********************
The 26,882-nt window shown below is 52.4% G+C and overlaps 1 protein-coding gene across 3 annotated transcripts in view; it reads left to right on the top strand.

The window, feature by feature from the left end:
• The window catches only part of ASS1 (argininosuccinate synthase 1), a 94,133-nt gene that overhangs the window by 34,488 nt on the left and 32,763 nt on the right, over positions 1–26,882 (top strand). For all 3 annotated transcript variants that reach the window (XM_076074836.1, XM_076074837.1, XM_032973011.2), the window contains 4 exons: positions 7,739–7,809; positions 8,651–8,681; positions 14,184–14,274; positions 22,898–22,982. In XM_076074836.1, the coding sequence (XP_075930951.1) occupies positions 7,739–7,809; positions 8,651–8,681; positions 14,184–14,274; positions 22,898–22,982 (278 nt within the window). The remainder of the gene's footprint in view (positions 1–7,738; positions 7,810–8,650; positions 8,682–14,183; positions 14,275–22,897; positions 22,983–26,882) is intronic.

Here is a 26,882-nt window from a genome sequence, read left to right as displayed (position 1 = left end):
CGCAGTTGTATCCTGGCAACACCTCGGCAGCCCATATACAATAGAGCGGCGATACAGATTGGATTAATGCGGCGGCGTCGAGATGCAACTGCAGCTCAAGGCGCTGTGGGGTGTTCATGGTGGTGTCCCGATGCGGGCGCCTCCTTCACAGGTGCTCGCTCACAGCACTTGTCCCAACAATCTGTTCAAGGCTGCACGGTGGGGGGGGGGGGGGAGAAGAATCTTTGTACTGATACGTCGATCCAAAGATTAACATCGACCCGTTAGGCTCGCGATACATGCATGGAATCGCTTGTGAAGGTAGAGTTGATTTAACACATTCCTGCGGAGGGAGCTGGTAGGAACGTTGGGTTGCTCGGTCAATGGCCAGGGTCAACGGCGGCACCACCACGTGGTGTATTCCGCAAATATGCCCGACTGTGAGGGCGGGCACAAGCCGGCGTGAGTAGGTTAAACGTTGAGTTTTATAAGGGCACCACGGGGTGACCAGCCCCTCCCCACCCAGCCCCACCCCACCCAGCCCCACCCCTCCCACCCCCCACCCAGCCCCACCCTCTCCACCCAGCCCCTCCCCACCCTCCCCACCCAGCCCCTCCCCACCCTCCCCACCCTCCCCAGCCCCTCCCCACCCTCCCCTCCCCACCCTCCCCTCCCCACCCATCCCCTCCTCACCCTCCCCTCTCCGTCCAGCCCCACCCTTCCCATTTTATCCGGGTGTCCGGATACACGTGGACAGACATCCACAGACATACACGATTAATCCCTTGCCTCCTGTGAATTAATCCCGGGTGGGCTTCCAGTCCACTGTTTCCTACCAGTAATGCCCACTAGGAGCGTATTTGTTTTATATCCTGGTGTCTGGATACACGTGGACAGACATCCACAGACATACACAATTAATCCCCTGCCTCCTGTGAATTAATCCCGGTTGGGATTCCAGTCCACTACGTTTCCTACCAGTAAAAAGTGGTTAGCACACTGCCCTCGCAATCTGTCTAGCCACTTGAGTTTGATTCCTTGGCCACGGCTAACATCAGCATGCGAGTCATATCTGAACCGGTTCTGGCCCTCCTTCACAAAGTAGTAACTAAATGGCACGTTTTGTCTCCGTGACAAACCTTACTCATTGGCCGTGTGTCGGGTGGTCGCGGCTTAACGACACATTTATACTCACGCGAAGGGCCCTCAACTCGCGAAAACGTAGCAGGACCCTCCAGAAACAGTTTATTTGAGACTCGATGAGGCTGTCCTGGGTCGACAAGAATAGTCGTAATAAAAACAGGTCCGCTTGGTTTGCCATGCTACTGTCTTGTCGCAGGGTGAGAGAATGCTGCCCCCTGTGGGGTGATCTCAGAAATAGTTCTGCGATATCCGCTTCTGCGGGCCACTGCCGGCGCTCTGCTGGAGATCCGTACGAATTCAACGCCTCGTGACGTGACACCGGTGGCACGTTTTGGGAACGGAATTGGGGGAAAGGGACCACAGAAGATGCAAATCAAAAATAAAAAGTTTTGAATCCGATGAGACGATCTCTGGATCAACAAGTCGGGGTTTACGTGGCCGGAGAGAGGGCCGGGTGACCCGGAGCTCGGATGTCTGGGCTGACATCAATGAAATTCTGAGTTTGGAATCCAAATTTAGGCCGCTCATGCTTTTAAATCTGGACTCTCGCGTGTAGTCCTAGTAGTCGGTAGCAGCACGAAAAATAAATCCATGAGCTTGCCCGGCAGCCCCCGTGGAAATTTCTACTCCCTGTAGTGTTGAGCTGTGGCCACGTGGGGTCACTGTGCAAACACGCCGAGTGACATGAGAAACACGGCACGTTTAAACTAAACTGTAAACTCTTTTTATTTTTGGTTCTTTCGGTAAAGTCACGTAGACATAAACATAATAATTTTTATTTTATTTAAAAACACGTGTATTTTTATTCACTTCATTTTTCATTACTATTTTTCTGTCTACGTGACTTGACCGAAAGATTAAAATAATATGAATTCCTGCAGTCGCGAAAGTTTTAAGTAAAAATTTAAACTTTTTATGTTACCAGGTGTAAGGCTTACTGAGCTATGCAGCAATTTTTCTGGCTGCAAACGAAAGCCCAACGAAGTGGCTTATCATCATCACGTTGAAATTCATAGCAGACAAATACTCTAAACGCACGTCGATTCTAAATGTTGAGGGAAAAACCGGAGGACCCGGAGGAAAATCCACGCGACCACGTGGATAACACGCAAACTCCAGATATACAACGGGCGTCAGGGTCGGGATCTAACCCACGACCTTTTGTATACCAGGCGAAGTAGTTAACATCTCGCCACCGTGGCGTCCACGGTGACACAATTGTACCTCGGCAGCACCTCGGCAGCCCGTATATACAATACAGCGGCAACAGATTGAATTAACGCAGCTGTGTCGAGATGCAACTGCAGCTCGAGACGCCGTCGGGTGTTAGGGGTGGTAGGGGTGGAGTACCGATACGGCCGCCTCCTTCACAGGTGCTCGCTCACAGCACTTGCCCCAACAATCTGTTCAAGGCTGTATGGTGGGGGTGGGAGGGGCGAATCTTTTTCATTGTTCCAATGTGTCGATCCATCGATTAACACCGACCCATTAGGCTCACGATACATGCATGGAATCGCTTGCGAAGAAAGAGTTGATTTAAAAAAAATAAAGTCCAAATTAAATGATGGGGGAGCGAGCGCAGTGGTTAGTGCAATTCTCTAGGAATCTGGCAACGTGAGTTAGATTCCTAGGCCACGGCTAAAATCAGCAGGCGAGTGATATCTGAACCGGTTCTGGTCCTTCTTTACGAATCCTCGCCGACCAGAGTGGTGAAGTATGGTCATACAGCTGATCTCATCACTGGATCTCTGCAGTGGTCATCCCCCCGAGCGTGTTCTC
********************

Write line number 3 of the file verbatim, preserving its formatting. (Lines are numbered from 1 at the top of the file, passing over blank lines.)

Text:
• The window catches only part of ASS1 (argininosuccinate synthase 1), a 94,133-nt gene that overhangs the window by 34,488 nt on the left and 32,763 nt on the right, over positions 1–26,882 (top strand). For all 3 annotated transcript variants that reach the window (XM_076074836.1, XM_076074837.1, XM_032973011.2), the window contains 4 exons: positions 7,739–7,809; positions 8,651–8,681; positions 14,184–14,274; positions 22,898–22,982. In XM_076074836.1, the coding sequence (XP_075930951.1) occupies positions 7,739–7,809; positions 8,651–8,681; positions 14,184–14,274; positions 22,898–22,982 (278 nt within the window). The remainder of the gene's footprint in view (positions 1–7,738; positions 7,810–8,650; positions 8,682–14,183; positions 14,275–22,897; positions 22,983–26,882) is intronic.